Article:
Wednesday, May 13, 2009

The release of a beta of Virtual PC for Windows 7 allows Windows XP applications to run in a way that integrates them into the usual Windows desktop without it being obvious that an entire second copy of Windows is running. Virtual PC on Windows 7 requires hardware virtualisation and I was looking for a quick way to determine whether that is supported on any given PC.

SecurAble by Gibson Research Corp supports both Intel and AMD CPUs and tells you simply whether the processor is 64-bit capable, whether it supports Data Execution Prevention technology, and whether it supports hardware-assisted virtualisation.

Thursday, May 7, 2009

I have an old printer. Very old. It’s an Epson EPL-5500 and I got it in about 1995/6 and it has served me well ever since. Soon I might need a new printer – soon I won’t be able to get toner cartridges for this one – but for now it is fine. It worked fine in Vista but now that I’ve decided to enter the 64-bit world with Windows 7, I need 64-bit drivers and they don’t come with Win7. After all, who still uses a printer that is more than a decade old?

My printer is connected to my Windows Home Server and I know that server operating systems have the ability to host drivers for the printers they share so that when you connect to the printer, the driver is downloaded. Using Remote Desktop to connect to WHS, there is an Additional Drivers button on the Sharing tab of the printer properties.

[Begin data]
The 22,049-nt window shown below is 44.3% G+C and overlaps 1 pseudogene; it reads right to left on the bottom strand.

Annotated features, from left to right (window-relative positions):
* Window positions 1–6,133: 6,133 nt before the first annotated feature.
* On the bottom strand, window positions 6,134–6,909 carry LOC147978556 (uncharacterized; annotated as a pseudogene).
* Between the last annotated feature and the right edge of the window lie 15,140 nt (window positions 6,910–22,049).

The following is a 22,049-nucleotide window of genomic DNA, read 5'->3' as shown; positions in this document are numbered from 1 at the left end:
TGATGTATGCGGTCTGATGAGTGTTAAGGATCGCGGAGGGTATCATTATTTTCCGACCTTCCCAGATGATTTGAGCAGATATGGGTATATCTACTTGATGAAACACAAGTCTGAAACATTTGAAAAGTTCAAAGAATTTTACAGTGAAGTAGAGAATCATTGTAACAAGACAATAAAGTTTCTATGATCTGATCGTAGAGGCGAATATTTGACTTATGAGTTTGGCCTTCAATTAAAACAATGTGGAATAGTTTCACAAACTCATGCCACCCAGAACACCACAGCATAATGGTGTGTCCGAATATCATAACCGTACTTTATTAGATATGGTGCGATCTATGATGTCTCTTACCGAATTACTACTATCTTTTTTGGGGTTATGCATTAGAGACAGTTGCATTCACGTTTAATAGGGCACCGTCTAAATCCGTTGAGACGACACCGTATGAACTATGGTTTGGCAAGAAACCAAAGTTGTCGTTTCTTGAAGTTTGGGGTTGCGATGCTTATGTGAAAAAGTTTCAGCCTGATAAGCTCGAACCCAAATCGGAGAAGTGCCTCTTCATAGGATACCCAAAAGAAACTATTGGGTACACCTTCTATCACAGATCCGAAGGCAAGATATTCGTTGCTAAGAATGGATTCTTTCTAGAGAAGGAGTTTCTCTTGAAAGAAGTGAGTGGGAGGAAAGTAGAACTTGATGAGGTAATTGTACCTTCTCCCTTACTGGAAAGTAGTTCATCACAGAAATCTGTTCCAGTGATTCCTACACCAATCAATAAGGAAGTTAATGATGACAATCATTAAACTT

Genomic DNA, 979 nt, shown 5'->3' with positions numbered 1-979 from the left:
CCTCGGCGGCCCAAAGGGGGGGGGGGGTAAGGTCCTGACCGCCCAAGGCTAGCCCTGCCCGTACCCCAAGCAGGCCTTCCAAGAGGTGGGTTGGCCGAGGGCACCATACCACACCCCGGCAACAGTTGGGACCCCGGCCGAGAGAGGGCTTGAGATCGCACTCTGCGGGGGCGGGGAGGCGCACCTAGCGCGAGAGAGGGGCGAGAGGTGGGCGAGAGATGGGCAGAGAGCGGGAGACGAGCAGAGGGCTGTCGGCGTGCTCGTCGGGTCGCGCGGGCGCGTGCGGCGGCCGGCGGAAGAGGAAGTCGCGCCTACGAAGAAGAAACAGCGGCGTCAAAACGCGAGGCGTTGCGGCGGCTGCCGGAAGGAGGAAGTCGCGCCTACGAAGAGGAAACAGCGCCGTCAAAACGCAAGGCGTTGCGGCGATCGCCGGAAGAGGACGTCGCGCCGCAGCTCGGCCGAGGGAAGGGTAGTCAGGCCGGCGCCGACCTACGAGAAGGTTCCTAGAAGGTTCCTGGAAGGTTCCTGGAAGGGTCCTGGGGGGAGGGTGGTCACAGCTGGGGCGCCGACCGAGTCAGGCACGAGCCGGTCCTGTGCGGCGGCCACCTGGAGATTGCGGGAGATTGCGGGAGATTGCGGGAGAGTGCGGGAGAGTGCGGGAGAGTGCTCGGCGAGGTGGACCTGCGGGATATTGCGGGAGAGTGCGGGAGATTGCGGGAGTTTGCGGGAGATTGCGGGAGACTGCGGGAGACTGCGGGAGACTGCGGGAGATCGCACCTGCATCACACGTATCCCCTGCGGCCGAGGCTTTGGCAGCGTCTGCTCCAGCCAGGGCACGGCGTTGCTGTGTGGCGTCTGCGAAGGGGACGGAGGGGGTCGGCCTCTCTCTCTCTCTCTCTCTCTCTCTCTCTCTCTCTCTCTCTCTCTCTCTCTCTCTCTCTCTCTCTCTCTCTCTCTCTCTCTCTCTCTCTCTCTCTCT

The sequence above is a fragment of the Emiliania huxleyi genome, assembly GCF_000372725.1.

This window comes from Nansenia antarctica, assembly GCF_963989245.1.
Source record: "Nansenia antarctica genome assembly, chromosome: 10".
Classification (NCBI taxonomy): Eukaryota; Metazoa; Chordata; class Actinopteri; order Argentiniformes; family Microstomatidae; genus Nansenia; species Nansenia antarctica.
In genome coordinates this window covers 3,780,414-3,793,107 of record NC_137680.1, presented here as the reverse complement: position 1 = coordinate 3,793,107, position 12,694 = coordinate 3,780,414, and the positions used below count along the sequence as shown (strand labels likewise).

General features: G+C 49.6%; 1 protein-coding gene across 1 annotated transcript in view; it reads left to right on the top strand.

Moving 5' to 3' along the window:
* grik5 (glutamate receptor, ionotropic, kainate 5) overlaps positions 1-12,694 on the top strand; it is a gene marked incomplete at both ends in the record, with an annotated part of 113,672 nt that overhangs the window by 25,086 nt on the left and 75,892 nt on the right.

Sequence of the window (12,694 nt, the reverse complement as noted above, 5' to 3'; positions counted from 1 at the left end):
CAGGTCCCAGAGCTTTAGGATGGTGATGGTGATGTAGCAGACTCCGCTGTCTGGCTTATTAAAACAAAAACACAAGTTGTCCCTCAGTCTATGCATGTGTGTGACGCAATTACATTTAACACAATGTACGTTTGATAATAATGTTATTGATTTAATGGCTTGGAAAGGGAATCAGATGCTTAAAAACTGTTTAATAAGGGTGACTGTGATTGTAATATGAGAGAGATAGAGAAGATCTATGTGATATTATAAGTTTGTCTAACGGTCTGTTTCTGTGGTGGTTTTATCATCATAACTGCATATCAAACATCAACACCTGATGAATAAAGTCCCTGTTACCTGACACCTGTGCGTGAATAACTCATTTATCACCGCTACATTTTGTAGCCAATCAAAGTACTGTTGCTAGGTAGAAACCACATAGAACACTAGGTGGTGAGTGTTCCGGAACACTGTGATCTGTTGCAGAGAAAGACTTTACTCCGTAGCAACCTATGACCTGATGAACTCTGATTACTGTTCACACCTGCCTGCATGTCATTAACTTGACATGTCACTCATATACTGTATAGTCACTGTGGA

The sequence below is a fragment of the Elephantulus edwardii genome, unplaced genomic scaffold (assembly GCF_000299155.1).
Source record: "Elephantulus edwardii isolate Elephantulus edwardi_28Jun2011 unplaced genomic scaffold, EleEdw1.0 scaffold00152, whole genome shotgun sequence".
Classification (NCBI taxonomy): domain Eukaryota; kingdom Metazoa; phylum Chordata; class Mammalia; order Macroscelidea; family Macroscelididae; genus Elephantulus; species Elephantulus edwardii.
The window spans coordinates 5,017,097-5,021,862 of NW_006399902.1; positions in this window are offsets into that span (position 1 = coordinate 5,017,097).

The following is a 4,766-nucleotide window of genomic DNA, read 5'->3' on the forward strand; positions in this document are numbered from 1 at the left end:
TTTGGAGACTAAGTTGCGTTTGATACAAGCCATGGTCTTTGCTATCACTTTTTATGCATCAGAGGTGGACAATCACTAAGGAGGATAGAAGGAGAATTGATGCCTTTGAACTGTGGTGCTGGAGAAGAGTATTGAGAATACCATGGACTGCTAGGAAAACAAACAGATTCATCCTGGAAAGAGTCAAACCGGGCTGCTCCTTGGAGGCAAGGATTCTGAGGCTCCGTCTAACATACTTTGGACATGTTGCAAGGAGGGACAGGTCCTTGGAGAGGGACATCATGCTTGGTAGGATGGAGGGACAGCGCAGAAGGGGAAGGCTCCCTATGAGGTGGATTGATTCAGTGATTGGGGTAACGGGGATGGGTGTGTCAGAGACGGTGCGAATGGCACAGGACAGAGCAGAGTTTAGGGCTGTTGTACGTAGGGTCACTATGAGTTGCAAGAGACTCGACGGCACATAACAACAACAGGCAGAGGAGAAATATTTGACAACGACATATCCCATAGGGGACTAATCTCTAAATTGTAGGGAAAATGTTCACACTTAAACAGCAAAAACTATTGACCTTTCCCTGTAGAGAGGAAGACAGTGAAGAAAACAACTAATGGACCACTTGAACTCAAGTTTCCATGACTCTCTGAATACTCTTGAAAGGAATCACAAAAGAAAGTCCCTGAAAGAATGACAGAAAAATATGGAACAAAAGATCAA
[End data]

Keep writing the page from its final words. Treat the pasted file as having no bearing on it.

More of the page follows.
AdditionalDrivers

WHS is based on Windows Server 2003 so it doesn’t intrinsically know anything about Windows Vista or Windows 7. It does know about 64-bit Windows XP, though. By default the x64 checkbox is unchecked and the driver isn’t installed. When you check the box, you’re prompted to enter the DVD containing the driver. Unfortunately, WHS is 32-bit only so inserting the WHS DVD doesn’t help. I found a copy of Windows Server 2003 64-bit on an old MSDN DVD and used that to provide a copy of the 64-bit driver. This gives me a ‘Yes’ in the Additional Drivers dialog and now I can connect to the printer from Windows 7. When I do, Windows prompts me to elevate permissions so that the driver can be installed and all is well.

Windows Home Server to the rescue again (sort of) and now all my Windows 7 PC’s will be able to print again.

posted @ Thursday, May 7, 2009 10:10 AM | Feedback (0) | Filed Under [ Windows ]
Tuesday, May 5, 2009

Yesterday, a note was posted on the IE blog about the “hang recovery” feature in IE8 on Windows 7. During testing, it was found that the timer used to determine if a tab in IE is not being responsive was found to be a little too sensitive on some people’s computers, especially while using the built-in developer tools.

A webpage is not responding on the following website

Today, two updates for IE8 on Win7 RC are available through Windows Update. The first is the expected “compatibility list”. Since IE8 (and Windows 7) ship with an empty compatibility list, one needs to be downloaded after first install. The second update is one to mitigate the issue of seeing the “webpage is not responding” dialog too frequently. The updates are both rated “Important” and it’s recommended that you install both updates.

posted @ Tuesday, May 5, 2009 5:17 PM | Feedback (2) | Filed Under [ IE8 ]